The Untold History of the Potato

  • by John Reader
  • Narrated by Martin Hyder
  • 11 hrs and 52 mins
  • Unabridged Audiobook

Publisher's Summary

The potato - humble, lumpy, bland, familiar - is a decidedly unglamorous staple of the dinner table. Or is it? John Reader's narrative on the role of the potato in world history suggests we may be underestimating this remarkable tuber. From domestication in Peru 8,000 years ago to its status today as the world's fourth largest food crop, the potato has played a starring - or at least supporting - role in many chapters of human history. In this witty and engaging book, John Reader opens our eyes to the power of the potato.
Whether embraced as the solution to hunger or wielded as a weapon of exploitation, blamed for famine and death or recognized for spurring progress, the potato has often changed the course of human events. Reader focuses on 16th-century South America, where the indigenous potato enabled Spanish conquerors to feed thousands of conscripted native people; 18th-century Europe, where the nutrition-packed potato brought about a population explosion; and today's global world, where the potato is an essential food source but also the world's most chemically-dependent crop. Where potatoes have been adopted as a staple food, social change has always followed. It may be "just" a humble vegetable, John Reader shows, yet the history of the potato has been anything but dull.


What the Critics Say

"[T]his accessible account embraces the latest scholarship and addresses the failings of previous works on the subject. Indeed the book, like the tuber it describes, fills a void: the spud now has the biography it deserves." (The Economist)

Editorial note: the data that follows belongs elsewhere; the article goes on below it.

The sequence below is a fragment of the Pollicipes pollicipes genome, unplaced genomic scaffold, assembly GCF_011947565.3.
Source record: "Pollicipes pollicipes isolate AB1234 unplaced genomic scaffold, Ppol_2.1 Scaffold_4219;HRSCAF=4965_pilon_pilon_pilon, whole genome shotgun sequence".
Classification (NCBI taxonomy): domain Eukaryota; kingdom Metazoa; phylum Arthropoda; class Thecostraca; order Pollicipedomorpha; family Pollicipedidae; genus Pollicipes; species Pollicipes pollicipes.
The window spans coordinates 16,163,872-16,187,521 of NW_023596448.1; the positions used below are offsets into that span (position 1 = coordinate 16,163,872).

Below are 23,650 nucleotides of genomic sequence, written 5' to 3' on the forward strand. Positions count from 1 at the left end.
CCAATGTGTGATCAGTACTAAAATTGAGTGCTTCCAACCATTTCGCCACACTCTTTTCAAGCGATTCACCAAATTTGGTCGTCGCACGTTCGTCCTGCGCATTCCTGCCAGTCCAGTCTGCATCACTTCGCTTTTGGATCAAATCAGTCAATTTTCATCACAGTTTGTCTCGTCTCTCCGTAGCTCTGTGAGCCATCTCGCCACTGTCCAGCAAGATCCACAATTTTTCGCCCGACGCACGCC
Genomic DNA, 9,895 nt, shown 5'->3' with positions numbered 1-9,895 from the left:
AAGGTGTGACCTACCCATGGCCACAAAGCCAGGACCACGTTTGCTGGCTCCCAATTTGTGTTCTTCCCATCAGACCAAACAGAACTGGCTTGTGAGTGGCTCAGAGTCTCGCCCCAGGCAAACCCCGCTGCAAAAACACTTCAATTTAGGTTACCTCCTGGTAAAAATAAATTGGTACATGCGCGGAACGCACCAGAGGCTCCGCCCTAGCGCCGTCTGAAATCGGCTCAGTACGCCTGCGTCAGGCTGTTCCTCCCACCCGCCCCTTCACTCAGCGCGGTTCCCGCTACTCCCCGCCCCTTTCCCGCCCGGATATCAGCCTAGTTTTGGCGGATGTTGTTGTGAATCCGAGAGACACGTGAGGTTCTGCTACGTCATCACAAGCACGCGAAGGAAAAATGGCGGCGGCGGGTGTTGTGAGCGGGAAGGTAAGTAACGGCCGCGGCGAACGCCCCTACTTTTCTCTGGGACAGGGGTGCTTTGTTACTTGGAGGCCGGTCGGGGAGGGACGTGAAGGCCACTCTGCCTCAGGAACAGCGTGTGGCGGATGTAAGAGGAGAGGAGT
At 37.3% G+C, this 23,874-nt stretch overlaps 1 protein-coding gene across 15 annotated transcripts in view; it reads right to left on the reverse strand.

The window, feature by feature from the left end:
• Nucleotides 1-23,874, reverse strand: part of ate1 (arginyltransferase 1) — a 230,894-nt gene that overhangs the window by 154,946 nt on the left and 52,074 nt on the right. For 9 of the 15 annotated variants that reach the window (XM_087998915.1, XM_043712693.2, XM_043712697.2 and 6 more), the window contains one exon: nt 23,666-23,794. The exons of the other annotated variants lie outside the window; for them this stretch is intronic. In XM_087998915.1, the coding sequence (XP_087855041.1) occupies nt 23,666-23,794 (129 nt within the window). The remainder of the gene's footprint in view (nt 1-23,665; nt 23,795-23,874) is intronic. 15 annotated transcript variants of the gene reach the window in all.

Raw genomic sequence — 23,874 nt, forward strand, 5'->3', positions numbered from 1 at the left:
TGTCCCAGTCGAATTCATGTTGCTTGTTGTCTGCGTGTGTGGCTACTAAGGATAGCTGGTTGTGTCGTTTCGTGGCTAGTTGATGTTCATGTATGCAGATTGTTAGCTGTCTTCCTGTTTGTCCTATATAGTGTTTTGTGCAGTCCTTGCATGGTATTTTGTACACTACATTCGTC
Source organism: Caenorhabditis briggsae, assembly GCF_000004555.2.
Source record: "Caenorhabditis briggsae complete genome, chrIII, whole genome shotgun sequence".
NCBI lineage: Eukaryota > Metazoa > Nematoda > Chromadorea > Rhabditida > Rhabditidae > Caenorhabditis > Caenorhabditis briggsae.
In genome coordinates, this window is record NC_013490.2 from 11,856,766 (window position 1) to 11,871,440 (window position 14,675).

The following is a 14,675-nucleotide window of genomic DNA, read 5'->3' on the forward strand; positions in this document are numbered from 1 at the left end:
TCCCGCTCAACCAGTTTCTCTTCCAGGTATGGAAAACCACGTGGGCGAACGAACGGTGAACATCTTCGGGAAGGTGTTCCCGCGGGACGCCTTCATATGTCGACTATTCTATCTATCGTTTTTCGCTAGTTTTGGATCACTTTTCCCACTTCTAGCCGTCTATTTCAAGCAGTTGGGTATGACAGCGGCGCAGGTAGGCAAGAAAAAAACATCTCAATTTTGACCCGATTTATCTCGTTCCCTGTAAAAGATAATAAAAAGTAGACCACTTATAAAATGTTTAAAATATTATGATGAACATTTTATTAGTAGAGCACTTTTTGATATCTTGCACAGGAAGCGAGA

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Customer Reviews

Most Helpful

Warmed up mis-Mash of Cold Potato

Before I wasted my monthly credit on this so-called 'untold' review of scholarly agri-economics articles and famous books like The Great Hunger, garnished with dusty Press clippings and all-too-few anecdotes about his own travels, I was looking forward to an entertaining account of a potentially fascinating foodie subject in the style of Mark Kurlansky's COD: A Biography of the Fish that Changed History. Alas, this is a Potato mis-Mash that can only be recommended to those with an academic interest in the production figures of spuds in Papua New Guinea and the effect of blight in the High Andes. Also, I have lived in Ireland for almost 70 years and I have NEVER hear potatoes described as 'praties' except in an Oirish song written for Americans to sing on \"Saint Paddy's Day\", another term that would make real Irish people cringe. An unappetising cold potato of a book that has given me mental indigestion.
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- John Trew

history from the point of view of potatoes

As you can guess from the title this is history told from the point of view of potatoes. It is surplice for me how big was this impact of potatoes on the human history. This is a book for everyone how is interested in history. For me this book and her reader is also good for improving my English.
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- Piotr

Book Details

  • Release Date: 12-01-2010
  • Publisher: Audible Studios